Wander through streets lined with Edo-period architecture, trek to see Japanese macaques in their natural habitat and join Buddhist monks for their morning prayers on your once-in-a-lifetime trip to Japan. This island nation is a beautiful blend of densely populated cities littered with temples, and mountainous regions hiding some of the country’s oldest towns and villages. If you’re looking for authentic experiences, joining an escorted tour of Japan is one of the best ways to get access to lesser-known sites. To find out what’s waiting for you in this mystical country, read on.
See snow monkeys in their natural habitat
Set within Japan’s landlocked Nagano Prefecture, Jigokudani Monkey Park is home to a large group of Japanese macaques or snow monkeys. Heavy snowfalls mean the ground in the park is covered for roughly four months of the year. The site rises 850 metres, and is only accessible via a narrow 2km footpath through the forest. However the short but steep incline is well worth the effort to see these beautiful animals in their natural habitat.
Travelling sisters Crystal and Candy, the duo behind blog Travel Pockets, regularly visit Japan and have experienced the serene snow monkeys at Jigokudani Yaen-Koen. “We’re sisters who are half Japanese and half American and love to travel the world in style! We currently live in the US, but grew up as military brats in Japan and since the majority of our family still resides in Japan, we go back often to visit.”
We started by asking Crystal and Candy if the park lived up to their expectations: “Yes, the monkey park was everything we imagined it would be! Right when you approach the hot springs, you’ll see monkeys jumping in and relaxing in the hot water while spectators view them in awe. We didn’t expect to see so many monkeys around and the best part was seeing so many baby monkeys playing with each other.
“We also loved the fact that they’re in their natural habitat and not caged in any sort of way. They’re free to roam wherever and whenever they’d like in the mountains and forests. They just choose to come to the hot springs because the caretakers of the park feed them at certain times.”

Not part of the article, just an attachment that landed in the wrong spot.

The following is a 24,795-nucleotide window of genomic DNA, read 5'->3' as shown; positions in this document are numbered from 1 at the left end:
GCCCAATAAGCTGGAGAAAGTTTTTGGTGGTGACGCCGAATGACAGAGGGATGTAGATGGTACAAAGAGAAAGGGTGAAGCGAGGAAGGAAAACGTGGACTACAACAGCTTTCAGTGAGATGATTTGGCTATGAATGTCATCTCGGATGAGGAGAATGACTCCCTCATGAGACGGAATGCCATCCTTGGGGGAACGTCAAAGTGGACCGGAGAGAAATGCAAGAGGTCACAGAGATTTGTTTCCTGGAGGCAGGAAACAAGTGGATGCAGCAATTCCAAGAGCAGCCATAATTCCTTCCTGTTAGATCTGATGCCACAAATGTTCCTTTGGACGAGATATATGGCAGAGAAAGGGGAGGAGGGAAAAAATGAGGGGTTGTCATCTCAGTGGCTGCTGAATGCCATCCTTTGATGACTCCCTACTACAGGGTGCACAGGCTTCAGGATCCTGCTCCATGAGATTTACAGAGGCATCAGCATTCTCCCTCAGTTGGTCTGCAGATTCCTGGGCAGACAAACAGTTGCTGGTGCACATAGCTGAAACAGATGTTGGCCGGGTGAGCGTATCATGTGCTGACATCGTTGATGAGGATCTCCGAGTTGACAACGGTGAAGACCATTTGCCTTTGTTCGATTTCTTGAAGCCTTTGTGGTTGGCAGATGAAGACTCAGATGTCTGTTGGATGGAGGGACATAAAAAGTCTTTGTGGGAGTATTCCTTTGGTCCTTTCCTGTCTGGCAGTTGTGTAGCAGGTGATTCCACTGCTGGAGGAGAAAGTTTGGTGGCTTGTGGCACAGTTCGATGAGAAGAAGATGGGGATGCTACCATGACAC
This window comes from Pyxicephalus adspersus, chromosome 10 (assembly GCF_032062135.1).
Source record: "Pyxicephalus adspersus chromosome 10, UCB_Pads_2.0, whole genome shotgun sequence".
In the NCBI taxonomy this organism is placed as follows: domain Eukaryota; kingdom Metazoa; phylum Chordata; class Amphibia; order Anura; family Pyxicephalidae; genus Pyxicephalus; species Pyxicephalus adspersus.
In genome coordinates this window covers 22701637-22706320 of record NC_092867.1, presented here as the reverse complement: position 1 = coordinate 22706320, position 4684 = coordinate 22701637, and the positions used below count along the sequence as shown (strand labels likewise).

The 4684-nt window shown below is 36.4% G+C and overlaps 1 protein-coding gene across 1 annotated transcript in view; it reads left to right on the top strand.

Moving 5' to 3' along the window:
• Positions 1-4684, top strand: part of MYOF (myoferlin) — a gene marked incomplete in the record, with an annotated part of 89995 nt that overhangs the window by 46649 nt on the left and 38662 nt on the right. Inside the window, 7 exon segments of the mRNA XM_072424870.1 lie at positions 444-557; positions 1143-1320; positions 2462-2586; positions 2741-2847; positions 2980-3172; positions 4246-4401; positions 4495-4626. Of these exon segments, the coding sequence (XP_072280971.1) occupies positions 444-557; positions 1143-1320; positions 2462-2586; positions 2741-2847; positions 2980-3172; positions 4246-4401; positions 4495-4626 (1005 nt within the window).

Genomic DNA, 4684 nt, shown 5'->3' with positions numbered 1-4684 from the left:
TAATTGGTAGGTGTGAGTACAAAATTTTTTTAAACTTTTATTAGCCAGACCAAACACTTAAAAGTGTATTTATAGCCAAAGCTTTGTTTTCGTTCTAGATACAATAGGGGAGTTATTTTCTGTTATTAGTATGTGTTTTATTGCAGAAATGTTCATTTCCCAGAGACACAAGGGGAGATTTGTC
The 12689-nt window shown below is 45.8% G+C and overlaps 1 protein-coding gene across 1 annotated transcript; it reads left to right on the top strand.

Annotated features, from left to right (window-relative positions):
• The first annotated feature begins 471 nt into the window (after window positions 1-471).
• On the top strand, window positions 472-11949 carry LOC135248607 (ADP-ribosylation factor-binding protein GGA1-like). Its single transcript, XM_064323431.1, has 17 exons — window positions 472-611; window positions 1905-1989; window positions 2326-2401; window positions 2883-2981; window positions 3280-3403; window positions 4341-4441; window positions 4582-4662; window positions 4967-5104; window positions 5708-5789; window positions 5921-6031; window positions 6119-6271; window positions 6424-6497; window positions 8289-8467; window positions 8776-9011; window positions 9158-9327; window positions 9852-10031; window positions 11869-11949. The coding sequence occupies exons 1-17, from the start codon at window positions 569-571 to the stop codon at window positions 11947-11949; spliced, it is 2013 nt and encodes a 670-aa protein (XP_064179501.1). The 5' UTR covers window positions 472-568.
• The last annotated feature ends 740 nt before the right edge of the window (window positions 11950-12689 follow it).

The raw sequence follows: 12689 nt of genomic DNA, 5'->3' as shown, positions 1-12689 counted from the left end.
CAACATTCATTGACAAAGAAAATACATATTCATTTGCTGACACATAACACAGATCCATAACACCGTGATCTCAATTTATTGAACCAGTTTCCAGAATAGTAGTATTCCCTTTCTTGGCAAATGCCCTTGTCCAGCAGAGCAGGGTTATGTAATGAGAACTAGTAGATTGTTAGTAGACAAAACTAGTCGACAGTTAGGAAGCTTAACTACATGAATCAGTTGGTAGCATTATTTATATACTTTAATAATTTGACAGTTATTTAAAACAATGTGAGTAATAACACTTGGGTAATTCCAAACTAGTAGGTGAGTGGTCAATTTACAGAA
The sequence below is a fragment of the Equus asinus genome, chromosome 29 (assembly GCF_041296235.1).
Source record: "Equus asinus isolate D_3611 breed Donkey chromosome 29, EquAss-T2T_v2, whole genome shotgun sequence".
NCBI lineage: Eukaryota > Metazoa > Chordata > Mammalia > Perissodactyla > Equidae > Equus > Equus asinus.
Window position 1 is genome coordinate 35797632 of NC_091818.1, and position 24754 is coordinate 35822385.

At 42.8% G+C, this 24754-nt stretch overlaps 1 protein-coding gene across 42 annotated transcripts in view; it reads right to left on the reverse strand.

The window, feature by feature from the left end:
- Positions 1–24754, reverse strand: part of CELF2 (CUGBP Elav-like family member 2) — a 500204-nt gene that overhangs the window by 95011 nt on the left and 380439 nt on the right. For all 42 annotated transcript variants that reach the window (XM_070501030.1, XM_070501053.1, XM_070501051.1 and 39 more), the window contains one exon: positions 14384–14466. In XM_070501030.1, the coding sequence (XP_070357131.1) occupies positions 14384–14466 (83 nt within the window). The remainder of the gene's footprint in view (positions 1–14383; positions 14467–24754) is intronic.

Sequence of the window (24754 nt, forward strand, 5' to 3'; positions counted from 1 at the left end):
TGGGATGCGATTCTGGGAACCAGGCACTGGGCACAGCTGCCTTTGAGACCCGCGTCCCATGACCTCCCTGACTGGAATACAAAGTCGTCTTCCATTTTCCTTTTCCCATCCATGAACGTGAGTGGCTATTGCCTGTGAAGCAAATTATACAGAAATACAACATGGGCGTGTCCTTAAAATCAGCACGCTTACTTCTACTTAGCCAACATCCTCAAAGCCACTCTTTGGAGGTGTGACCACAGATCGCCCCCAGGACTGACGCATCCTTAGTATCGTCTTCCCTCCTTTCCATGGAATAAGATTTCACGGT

When we asked the sisters for their top tips for visiting Jigokudani Monkey Park, they suggested choosing your season wisely: “If you’re able to go see them during the winter, we think it’s the best time go to go as you might see some snow and the scenery will be picture perfect with the snow falling around the monkeys in the hot spring. Just remember to bring protective gear for your camera so it doesn’t get wet.”
Meet these cute critters on our Sapporo and Snow Monkeys tour
Unwind in a traditional onsen
An onsen is a traditional Japanese hot spring, and a truly authentic experience to try on your tour of Japan. As Japan is volcanically active, there are thousands of onsen all over the country. They can be found indoors and outdoors, and often form part of accommodation such as ryokans – traditional Japanese inns. On your holiday with us, you’ll get the chance to stay in a ryokan and unwind in an onsen. It’s worth noting that men and women bathe separately, and that at very traditional onsen, it is not required for bathers to wear a swimsuit. Guests with tattoos are generally not permitted to use onsen, however the rules are much more relaxed at modern establishments.
Experience an Onsen on our journey through Japan Tour
Take part in a tea ceremony
Japanese tea ceremonies involve the ceremonial preparation and presentation of Japan’s most famous tea – matcha. This tasty green tea has taken the world by storm in recent years, however nothing compares to drinking this authentic Japanese drink in its home country, with those who know how to prepare it best.